A Journey Back Home

I did something this morning I haven’t been able to do for a few weeks.

I took Daisy and Jasper for a long walk through the woods and around our farm. I left my suit coat and tie hanging in the closet, pulled on my work boots and blue jean jacket, and took stock of what had happened during my preoccupation with the Arts & Crafts Conference. One of the dead sycamore trees in the horse pasture had dropped a couple of major limbs, splintering a few more fence boards and making an even larger mess around the trunk. But the dead branches will provide firewood for next winter, and some well-needed physical activity for me.

We left the woods and took a long lap around our hay field, bordered on one side by a rocky trout stream and two others by a blacktop road. By the time we had finished, Jasper was worn out and my pockets were bulging with trash. I can understand robbery easier than I can understand littering. People who are broke and hungry can do desperate things, but how someone who has just finished a Big Mac and a Diet Coke can simply roll down their car window and toss their Styrofoam containers out onto the shoulder of the road perplexes me.

And these are people who, judging by the consistency of their trash, drive this road regularly. Do you think they take some sense of accomplishment in seeing the trash they threw out yesterday and the day before piling up on the grassy roadside? Is it a game to see how if they can hit yesterday’s plastic cup with today’s? For several weeks last summer it was a daily balled-up baby diaper, tossed in nearly the same spot every day. Was someone changing the baby’s dirty diaper each day as they drove to daycare, or did they make it a point to pick up their car keys, their wallet or purse, their cell phone or pager, and last night’s dirty diaper has they headed out the door?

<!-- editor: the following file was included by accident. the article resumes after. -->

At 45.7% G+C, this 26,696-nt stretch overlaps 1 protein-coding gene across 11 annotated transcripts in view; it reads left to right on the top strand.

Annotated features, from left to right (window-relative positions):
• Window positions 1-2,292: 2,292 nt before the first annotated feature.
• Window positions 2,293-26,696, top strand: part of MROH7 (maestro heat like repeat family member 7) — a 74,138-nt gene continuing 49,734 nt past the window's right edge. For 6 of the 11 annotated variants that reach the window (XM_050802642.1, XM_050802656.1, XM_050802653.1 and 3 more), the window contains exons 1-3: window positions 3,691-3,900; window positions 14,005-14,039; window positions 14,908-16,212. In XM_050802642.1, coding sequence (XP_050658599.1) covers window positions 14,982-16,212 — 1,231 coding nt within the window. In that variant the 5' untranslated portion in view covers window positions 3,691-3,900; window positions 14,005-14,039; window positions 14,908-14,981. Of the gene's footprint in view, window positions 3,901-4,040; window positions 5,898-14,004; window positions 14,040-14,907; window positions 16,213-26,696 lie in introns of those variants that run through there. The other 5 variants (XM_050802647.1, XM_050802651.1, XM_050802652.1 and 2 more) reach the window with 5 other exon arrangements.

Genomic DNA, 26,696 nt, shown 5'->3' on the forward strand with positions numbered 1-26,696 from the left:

After ten years of living here, my neighbors still cannot make sense of me. A dairy farmer to the south, a tomato farmer to the west, they still give me quizzical looks driving by as they see me at different times of the day, walking the dogs, playing with my Kubota tractor, cutting firewood, kicking dirt clods or just picking up trash. It’s what I often do when my brain freezes and I need to work out a problem I’m having with the conference or my next writing project. They think I’m throwing sticks in the bucket of my tractor, but what they don’t realize is that I’m picking the best speakers for next year’s conference or selecting the right exhibitor for a vacancy in the show. As I’ve mentioned before, my best ideas rarely occur sitting in front of my keyboard.

I’ve got a day to start unpacking plastic crates and boxes from the conference before some long-delayed projects need to be started. I have promised to complete an appraisal of the Grove Park Inn’s collection of antiques in the next few weeks, coupled with a road trip for some television appearances for Minwax, and a weekend in Illinois with my parents.

But like picking up sycamore branches or baby diapers, it will give me a chance to start thinking about next February’s Arts & Crafts Conference.

Until next Monday,

Have a great week!

– Bruce